The RECOVERY trial was established as a randomised clinical trial to test a range of potential treatments for COVID-19. Since November 2020, the RECOVERY trial has included a randomised comparison of colchicine vs. usual care alone. Colchicine is an anti-inflammatory drug that is commonly used to treat gout and which has been suggested as a treatment for COVID-19. To date there has been no convincing evidence of the effect of colchicine on clinical outcomes in patients admitted to hospital with COVID-19.
The RECOVERY trial independent Data Monitoring Committee (DMC) held a routine meeting on Thursday 4 March to review the available safety and efficacy data.
On the advice of the DMC, recruitment to the colchicine arm of the RECOVERY trial has now closed. The DMC saw no convincing evidence that further recruitment would provide conclusive proof of worthwhile mortality benefit either overall or in any pre-specified subgroup.
The DMC reviewed data on patients randomised to colchicine vs. usual care alone. The preliminary analysis is based on 2178 reported deaths among 11,162 randomised patients, 94% of whom were being treated with a corticosteroid such as dexamethasone. There is no significant difference in the primary endpoint of 28-day mortality (20% colchicine vs. 19% usual care alone; risk ratio 1.02 [95% confidence interval 0.94-1.11]; p=0.63). Follow-up of patients is ongoing and final results will be published as soon as possible.
Recruitment to all other treatment arms – aspirin, baricitinib, Regeneron’s antibody cocktail, and (in selected hospitals) dimethyl fumarate – continues as planned.
Martin Landray, Professor of Medicine and Epidemiology at the Nuffield Department of Population Health, University of Oxford, and Joint Chief Investigator, said ‘The RECOVERY trial has already identified two anti-inflammatory drugs – dexamethasone and tocilizumab – that improve the chances of survival for patients with severe COVID-19. So, it is disappointing that colchicine, which is widely used to treat gout and other inflammatory conditions, has no effect in these patients. We do large randomised trials to establish whether a drug that seems promising in theory has real benefits for patients in practice. Unfortunately, colchicine is not one of those.’
Peter Horby, Professor of Emerging Infectious Diseases in the Nuffield Department of Medicine, University of Oxford, and Joint Chief Investigator for the RECOVERY trial, said ‘This is the largest ever trial of colchicine and it was only possible thanks to the hard work of NHS staff and the huge contribution made by patients across the whole country. Whilst we are disappointed that the overall result is negative, it is still important information for the future care of patients in the UK and worldwide.’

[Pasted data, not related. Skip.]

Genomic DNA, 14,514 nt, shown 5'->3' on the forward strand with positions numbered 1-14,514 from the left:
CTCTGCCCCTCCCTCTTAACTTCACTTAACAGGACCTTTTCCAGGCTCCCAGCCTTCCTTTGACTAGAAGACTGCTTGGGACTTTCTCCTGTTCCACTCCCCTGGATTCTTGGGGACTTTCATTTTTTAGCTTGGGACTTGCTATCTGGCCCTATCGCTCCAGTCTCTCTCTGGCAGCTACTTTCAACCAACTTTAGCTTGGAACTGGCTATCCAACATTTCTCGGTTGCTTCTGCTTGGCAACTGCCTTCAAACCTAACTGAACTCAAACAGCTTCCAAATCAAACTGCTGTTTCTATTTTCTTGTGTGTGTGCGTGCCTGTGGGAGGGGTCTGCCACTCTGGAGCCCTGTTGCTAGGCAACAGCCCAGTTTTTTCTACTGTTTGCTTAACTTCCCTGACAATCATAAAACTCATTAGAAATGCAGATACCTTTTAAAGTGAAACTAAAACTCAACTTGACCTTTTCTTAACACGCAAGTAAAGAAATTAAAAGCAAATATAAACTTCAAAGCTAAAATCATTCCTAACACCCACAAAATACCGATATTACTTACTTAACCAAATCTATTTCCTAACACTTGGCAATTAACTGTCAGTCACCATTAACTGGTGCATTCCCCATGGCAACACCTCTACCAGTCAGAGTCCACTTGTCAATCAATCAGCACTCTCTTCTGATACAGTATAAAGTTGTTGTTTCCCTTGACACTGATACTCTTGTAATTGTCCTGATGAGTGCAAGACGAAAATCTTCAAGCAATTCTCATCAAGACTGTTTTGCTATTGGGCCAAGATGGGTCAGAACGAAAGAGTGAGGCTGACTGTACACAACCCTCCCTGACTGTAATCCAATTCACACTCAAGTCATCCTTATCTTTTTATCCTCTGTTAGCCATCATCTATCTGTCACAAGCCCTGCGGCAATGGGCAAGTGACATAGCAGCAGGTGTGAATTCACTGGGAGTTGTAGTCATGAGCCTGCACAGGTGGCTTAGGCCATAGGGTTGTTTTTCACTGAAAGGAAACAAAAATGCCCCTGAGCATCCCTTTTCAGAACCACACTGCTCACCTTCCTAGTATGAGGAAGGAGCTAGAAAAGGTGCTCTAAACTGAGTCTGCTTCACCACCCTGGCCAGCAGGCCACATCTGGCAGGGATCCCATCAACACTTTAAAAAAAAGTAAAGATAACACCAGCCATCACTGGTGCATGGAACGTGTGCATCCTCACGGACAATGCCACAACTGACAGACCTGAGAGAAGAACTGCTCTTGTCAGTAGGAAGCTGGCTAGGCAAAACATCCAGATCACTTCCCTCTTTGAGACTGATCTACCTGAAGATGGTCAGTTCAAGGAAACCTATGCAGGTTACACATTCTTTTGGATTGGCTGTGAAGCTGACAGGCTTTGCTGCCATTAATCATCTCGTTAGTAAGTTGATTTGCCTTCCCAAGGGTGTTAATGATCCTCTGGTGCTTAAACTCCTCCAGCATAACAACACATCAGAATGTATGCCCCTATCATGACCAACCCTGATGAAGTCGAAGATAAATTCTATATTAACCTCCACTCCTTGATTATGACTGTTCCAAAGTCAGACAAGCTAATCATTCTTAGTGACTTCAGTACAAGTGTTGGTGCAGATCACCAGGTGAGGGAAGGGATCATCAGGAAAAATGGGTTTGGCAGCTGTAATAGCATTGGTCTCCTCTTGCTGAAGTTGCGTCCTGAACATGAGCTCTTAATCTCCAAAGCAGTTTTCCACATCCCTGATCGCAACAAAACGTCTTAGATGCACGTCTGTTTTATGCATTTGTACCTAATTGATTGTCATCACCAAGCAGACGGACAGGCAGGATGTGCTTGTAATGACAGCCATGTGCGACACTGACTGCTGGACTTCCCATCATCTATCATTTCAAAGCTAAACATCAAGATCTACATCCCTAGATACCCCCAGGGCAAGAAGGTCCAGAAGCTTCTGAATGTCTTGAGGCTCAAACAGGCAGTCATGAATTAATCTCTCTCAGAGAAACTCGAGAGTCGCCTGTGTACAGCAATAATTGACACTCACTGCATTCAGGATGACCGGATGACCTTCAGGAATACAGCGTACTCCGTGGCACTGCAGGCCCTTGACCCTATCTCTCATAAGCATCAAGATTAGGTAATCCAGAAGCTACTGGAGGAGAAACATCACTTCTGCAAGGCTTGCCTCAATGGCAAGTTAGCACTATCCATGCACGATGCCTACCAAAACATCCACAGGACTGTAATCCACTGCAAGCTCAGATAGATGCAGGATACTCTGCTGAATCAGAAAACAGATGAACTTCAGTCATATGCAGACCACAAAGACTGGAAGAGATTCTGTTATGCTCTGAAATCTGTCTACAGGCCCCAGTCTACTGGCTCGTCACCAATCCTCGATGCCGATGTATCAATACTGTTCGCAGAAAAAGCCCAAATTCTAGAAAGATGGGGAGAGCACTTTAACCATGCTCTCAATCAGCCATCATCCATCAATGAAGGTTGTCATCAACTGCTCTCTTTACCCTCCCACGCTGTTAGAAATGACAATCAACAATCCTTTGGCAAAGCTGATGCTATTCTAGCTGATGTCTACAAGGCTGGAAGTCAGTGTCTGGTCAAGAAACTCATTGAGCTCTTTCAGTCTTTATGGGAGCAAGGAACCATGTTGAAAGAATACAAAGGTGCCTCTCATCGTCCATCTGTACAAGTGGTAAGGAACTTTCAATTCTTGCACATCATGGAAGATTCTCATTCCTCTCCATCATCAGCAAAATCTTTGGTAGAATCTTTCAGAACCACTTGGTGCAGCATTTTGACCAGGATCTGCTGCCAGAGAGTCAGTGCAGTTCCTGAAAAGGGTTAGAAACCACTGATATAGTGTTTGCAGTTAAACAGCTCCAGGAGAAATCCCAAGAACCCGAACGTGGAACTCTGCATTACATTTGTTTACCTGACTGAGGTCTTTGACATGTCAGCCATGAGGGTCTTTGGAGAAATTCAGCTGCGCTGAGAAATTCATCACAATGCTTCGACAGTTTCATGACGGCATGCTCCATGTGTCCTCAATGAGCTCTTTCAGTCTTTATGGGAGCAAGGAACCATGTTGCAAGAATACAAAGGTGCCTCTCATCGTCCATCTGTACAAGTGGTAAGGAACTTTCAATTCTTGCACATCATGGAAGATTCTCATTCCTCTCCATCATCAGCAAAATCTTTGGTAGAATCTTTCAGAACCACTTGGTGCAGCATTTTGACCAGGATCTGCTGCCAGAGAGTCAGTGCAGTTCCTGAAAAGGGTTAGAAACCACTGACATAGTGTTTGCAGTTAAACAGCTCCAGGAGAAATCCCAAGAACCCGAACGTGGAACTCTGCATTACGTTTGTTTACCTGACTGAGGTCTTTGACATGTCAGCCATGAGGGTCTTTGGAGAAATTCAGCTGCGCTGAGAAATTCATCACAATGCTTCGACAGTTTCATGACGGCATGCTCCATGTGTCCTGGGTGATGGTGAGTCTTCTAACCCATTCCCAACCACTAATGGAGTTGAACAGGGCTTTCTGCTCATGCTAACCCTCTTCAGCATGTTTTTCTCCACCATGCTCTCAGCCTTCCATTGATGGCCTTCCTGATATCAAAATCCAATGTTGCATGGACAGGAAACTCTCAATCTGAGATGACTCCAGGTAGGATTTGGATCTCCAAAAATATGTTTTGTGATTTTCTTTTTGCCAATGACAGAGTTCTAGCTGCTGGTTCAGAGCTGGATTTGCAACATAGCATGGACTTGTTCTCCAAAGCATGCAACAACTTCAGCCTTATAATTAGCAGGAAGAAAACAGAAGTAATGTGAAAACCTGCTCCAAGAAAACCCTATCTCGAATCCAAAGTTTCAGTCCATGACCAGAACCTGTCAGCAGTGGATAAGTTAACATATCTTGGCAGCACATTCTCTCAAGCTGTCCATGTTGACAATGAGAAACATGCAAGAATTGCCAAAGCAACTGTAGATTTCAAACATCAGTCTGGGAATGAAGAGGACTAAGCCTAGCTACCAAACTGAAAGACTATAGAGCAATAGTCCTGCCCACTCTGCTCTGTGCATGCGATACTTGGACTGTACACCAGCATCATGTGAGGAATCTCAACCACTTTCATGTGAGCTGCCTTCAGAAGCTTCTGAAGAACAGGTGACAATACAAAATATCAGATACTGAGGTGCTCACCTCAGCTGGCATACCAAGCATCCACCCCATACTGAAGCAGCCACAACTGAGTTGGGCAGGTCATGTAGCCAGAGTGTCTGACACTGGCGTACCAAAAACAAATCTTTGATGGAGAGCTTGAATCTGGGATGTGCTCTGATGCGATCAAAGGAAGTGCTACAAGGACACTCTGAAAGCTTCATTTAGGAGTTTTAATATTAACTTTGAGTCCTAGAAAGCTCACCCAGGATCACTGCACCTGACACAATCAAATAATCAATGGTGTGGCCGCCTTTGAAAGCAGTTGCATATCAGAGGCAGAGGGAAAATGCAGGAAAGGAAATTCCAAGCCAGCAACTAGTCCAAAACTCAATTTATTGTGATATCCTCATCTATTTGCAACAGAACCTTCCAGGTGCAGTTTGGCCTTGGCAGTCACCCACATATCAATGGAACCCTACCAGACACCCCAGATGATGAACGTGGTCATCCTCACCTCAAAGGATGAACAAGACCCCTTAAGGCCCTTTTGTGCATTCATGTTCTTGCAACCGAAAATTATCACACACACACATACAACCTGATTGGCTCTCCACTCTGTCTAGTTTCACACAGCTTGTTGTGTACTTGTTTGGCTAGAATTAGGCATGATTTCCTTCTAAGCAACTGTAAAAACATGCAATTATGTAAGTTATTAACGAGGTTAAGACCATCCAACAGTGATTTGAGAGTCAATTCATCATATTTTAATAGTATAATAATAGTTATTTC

The preliminary results of the colchicine comparison were published on MedRxiv on 18 May 2021.
For further information or interviews with the chief investigators, please contact Dr Caroline Wood, firstname.lastname@example.org.
Full details of the study protocol and related materials are available at www.recoverytrial.net.
The RECOVERY trial is conducted by the registered clinical trials units with the Nuffield Department of Population Health in partnership with the Nuffield Department of Medicine. The trial is supported by a grant to the University of Oxford from UK Research and Innovation/National Institute for Health Research (NIHR) and by core funding provided by the NIHR Oxford Biomedical Research Centre, Wellcome, the Bill and Melinda Gates Foundation, the Foreign, Commonwealth & Development Office, Health Data Research UK, the Medical Research Council Population Health Research Unit, and NIHR Clinical Trials Unit Support Funding. Funding for RECOVERY International is provided by Wellcome through the COVID-19 Therapeutics Accelerator.
The RECOVERY trial currently involves many thousands of doctors, nurses, pharmacists, and research administrators at 177 hospitals across the whole of the UK, two hospitals in Nepal, and one hospital in Indonesia. In the UK, the trial is supported by staff at the NIHR Clinical Research Network, NHS DigiTrials, Public Health England, Department of Health & Social Care, the Intensive Care National Audit & Research Centre, Public Health Scotland, the Secure Anonymised Information Linkage at the University of Swansea, and the NHS in England, Scotland, Wales and Northern Ireland.